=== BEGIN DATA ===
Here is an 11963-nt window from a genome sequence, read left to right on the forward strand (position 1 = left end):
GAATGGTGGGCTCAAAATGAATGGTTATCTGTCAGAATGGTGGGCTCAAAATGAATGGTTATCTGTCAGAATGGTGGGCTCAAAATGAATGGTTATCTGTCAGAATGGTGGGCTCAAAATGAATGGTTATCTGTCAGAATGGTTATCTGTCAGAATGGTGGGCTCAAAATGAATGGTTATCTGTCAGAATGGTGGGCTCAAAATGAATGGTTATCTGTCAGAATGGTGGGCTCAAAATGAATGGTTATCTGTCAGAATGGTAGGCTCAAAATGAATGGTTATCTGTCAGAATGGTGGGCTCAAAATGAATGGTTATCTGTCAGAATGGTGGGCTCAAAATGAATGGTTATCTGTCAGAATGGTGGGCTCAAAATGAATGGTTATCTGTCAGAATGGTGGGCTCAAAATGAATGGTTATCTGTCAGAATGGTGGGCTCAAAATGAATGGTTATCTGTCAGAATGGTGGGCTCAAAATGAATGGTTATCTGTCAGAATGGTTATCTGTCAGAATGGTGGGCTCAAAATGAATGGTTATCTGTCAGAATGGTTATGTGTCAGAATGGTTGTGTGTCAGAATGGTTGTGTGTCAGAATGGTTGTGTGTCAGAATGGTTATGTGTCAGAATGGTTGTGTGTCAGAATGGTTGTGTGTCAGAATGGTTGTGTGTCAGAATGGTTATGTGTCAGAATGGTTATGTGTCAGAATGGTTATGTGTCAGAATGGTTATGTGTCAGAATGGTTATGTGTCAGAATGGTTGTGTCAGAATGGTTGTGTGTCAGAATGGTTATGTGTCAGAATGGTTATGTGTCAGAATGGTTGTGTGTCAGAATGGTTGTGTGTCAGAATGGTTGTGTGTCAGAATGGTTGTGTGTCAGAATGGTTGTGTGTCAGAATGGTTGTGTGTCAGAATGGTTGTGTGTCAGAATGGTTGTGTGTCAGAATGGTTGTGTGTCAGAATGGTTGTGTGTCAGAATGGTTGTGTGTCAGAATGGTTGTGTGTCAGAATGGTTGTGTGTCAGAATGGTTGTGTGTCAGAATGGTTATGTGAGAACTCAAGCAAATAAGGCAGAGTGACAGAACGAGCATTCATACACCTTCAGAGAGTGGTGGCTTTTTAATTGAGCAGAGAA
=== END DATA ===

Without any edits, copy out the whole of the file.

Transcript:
Here is an 11963-nt window from a genome sequence, read left to right on the forward strand (position 1 = left end):
GAATGGTGGGCTCAAAATGAATGGTTATCTGTCAGAATGGTGGGCTCAAAATGAATGGTTATCTGTCAGAATGGTGGGCTCAAAATGAATGGTTATCTGTCAGAATGGTGGGCTCAAAATGAATGGTTATCTGTCAGAATGGTTATCTGTCAGAATGGTGGGCTCAAAATGAATGGTTATCTGTCAGAATGGTGGGCTCAAAATGAATGGTTATCTGTCAGAATGGTGGGCTCAAAATGAATGGTTATCTGTCAGAATGGTAGGCTCAAAATGAATGGTTATCTGTCAGAATGGTGGGCTCAAAATGAATGGTTATCTGTCAGAATGGTGGGCTCAAAATGAATGGTTATCTGTCAGAATGGTGGGCTCAAAATGAATGGTTATCTGTCAGAATGGTGGGCTCAAAATGAATGGTTATCTGTCAGAATGGTGGGCTCAAAATGAATGGTTATCTGTCAGAATGGTGGGCTCAAAATGAATGGTTATCTGTCAGAATGGTTATCTGTCAGAATGGTGGGCTCAAAATGAATGGTTATCTGTCAGAATGGTTATGTGTCAGAATGGTTGTGTGTCAGAATGGTTGTGTGTCAGAATGGTTGTGTGTCAGAATGGTTATGTGTCAGAATGGTTGTGTGTCAGAATGGTTGTGTGTCAGAATGGTTGTGTGTCAGAATGGTTATGTGTCAGAATGGTTATGTGTCAGAATGGTTATGTGTCAGAATGGTTATGTGTCAGAATGGTTATGTGTCAGAATGGTTGTGTCAGAATGGTTGTGTGTCAGAATGGTTATGTGTCAGAATGGTTATGTGTCAGAATGGTTGTGTGTCAGAATGGTTGTGTGTCAGAATGGTTGTGTGTCAGAATGGTTGTGTGTCAGAATGGTTGTGTGTCAGAATGGTTGTGTGTCAGAATGGTTGTGTGTCAGAATGGTTGTGTGTCAGAATGGTTGTGTGTCAGAATGGTTGTGTGTCAGAATGGTTGTGTGTCAGAATGGTTGTGTGTCAGAATGGTTGTGTGTCAGAATGGTTGTGTGTCAGAATGGTTATGTGAGAACTCAAGCAAATAAGGCAGAGTGACAGAACGAGCATTCATACACCTTCAGAGAGTGGTGGCTTTTTAATTGAGCAGAGAA